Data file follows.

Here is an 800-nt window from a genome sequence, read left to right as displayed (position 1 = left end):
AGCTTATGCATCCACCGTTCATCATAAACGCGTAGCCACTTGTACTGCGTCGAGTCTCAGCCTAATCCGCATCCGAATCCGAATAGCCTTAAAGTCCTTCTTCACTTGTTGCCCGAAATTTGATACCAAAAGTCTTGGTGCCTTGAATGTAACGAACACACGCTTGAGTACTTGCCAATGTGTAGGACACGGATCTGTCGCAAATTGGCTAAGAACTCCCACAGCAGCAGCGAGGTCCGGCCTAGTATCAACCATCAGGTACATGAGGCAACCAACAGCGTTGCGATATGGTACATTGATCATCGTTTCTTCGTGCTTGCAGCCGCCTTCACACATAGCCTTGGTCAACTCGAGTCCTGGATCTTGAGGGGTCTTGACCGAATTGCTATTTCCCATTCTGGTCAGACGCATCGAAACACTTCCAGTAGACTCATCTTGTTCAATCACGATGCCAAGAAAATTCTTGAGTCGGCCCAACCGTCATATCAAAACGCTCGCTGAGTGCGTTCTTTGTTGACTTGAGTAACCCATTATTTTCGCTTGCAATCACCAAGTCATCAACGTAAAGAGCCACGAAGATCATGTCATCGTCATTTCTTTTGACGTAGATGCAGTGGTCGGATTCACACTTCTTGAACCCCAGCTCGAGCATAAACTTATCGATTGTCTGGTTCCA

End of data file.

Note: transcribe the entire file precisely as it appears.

Here is an 800-nt window from a genome sequence, read left to right as displayed (position 1 = left end):
AGCTTATGCATCCACCGTTCATCATAAACGCGTAGCCACTTGTACTGCGTCGAGTCTCAGCCTAATCCGCATCCGAATCCGAATAGCCTTAAAGTCCTTCTTCACTTGTTGCCCGAAATTTGATACCAAAAGTCTTGGTGCCTTGAATGTAACGAACACACGCTTGAGTACTTGCCAATGTGTAGGACACGGATCTGTCGCAAATTGGCTAAGAACTCCCACAGCAGCAGCGAGGTCCGGCCTAGTATCAACCATCAGGTACATGAGGCAACCAACAGCGTTGCGATATGGTACATTGATCATCGTTTCTTCGTGCTTGCAGCCGCCTTCACACATAGCCTTGGTCAACTCGAGTCCTGGATCTTGAGGGGTCTTGACCGAATTGCTATTTCCCATTCTGGTCAGACGCATCGAAACACTTCCAGTAGACTCATCTTGTTCAATCACGATGCCAAGAAAATTCTTGAGTCGGCCCAACCGTCATATCAAAACGCTCGCTGAGTGCGTTCTTTGTTGACTTGAGTAACCCATTATTTTCGCTTGCAATCACCAAGTCATCAACGTAAAGAGCCACGAAGATCATGTCATCGTCATTTCTTTTGACGTAGATGCAGTGGTCGGATTCACACTTCTTGAACCCCAGCTCGAGCATAAACTTATCGATTGTCTGGTTCCA